The possible future of heavy-duty trucking has hit the streets in the form of Toyota Motor North America’s “Project Portal”, a hydrogen fuel-cell system designed for heavy-duty truck use. The zero-emission class 8 truck proof of concept has completed more than 6400 successful development kilometres, while progressively pulling drayage-rated cargo weight, and emitting nothing but water vapour.
With testing and development completed, Project Portal is ready to go to work. Initial feasibility study routes, moving goods from select Port of Los Angeles and Long Beach terminals to surrounding rail yards and warehouses for distribution, begin on 23 October. It’s estimated the truck’s daily trips will total around 320 kilometres.
These localised, frequent route patterns are designed to test the demanding drayage duty-cycle capabilities of the fuel-cell system while capturing real-world performance data. As the study progresses, longer-haul routes will be introduced.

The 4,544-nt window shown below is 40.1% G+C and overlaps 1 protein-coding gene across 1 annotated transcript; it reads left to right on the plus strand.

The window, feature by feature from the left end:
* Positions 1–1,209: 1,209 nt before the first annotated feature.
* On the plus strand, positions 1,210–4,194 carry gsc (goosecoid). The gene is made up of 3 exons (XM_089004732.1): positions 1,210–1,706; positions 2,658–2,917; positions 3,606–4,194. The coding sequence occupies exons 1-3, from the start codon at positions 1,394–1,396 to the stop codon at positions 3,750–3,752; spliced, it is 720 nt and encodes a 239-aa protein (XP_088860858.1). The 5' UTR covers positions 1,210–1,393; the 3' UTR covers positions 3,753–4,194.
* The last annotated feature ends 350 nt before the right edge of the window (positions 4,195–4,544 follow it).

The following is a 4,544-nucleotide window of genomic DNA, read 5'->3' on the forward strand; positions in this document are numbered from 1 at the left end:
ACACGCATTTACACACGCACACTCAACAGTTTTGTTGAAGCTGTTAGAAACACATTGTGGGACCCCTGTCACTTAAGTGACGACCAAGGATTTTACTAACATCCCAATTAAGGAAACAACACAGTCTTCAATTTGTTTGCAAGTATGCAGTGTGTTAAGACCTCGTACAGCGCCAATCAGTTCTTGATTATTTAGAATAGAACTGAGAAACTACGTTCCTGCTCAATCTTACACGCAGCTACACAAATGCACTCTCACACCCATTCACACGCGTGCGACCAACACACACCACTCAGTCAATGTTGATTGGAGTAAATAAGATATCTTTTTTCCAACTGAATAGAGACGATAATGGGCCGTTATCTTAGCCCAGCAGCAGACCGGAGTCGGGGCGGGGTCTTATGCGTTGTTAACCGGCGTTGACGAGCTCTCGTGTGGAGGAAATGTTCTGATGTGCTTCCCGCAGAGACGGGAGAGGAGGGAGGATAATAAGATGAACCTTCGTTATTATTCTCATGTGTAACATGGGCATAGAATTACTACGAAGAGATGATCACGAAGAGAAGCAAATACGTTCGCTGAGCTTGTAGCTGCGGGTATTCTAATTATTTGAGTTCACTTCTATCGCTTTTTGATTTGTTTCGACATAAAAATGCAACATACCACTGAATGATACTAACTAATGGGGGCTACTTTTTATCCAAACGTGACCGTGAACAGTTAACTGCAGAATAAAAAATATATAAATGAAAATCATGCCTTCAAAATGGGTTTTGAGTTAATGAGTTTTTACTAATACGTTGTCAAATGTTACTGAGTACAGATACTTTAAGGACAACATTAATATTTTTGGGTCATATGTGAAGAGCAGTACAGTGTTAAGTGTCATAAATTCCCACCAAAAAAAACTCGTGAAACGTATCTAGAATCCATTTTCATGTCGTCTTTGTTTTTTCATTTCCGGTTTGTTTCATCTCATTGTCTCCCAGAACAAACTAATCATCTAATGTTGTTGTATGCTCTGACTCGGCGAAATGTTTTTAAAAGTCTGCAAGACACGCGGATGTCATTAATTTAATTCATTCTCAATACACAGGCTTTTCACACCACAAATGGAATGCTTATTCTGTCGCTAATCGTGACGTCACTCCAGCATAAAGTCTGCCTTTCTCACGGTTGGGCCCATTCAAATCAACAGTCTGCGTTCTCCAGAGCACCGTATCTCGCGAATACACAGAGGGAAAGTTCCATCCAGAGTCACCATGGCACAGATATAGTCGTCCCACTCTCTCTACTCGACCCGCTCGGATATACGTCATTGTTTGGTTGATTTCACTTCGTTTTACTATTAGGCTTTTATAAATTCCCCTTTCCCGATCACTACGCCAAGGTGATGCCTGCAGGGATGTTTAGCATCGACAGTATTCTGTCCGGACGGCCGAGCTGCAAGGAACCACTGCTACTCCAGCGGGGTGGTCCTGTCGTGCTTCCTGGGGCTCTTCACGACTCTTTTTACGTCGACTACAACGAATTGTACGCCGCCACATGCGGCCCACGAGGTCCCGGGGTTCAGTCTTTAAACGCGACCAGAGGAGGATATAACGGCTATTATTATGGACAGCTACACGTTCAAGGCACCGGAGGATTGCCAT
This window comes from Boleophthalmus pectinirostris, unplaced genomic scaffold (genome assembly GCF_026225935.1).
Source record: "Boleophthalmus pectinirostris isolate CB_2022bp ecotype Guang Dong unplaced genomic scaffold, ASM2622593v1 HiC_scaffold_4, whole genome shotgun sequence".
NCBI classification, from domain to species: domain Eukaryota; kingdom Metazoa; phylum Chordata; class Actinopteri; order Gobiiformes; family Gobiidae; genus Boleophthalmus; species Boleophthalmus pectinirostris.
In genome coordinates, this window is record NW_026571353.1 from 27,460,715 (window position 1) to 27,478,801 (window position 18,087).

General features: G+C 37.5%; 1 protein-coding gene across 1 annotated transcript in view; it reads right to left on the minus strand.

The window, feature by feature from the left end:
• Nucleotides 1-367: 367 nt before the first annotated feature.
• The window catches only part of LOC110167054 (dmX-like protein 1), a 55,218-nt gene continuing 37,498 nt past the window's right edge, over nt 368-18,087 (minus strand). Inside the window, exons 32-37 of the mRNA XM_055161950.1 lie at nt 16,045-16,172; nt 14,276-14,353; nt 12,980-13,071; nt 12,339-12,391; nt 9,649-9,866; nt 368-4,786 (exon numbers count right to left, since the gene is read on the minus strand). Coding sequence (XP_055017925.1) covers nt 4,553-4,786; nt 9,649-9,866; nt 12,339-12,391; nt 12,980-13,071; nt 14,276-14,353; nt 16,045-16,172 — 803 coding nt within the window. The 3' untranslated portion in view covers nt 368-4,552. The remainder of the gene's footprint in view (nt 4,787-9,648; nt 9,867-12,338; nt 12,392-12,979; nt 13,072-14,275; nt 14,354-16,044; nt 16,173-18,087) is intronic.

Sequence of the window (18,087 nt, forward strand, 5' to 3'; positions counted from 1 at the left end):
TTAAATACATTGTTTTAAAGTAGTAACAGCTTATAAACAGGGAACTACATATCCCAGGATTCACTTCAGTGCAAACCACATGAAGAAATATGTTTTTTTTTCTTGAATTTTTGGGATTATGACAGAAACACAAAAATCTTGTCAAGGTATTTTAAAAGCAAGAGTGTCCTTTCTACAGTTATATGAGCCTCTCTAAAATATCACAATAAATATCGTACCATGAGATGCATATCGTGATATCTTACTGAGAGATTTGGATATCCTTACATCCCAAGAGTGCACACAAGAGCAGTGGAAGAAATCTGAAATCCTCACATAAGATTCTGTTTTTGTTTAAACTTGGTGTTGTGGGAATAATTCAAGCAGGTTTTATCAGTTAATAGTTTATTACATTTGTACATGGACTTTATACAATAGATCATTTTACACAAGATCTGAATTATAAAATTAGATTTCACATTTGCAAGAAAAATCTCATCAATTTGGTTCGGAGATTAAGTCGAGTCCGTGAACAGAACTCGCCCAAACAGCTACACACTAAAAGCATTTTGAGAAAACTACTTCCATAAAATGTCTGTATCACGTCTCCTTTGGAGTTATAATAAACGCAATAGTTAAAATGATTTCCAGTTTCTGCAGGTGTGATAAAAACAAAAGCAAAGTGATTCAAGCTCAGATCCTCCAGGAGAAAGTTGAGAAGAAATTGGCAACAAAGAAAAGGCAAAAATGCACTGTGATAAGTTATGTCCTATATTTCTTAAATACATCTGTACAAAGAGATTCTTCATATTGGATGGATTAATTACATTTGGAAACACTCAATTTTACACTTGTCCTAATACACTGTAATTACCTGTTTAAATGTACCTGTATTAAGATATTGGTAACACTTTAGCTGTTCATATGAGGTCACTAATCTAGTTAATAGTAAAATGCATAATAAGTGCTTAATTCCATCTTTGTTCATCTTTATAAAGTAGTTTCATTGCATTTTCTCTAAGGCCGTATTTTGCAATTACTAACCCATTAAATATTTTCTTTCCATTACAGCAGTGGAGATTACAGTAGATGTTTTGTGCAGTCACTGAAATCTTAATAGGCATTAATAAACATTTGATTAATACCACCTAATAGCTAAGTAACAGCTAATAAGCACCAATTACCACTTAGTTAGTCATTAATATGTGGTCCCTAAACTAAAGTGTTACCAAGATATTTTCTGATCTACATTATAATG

Revealed in April 2017, Project Portal is the next step in Toyota’s effort to broaden the application of zero-emission fuel-cell technology that can serve a range of industries. It is a fully functioning heavy-duty truck with the power and torque capacity to conduct port drayage operations while producing zero emissions.
Heavy-duty vehicles make up a significant percentage of the annual emissions output at the Ports of Los Angeles and Long Beach, and the Project Portal feasibility study may provide another path to further reduce emissions.
The Project Portal heavy-duty truck concept generates more than 670 horsepower and 1796Nm of torque from two Mirai fuel-cell stacks and a 12kWh battery, a relatively small battery to support class 8 load operations. The concept’s gross combined weight capacity is 36,287kg, and its estimated driving range is more than 320km per fill, under normal drayage operation.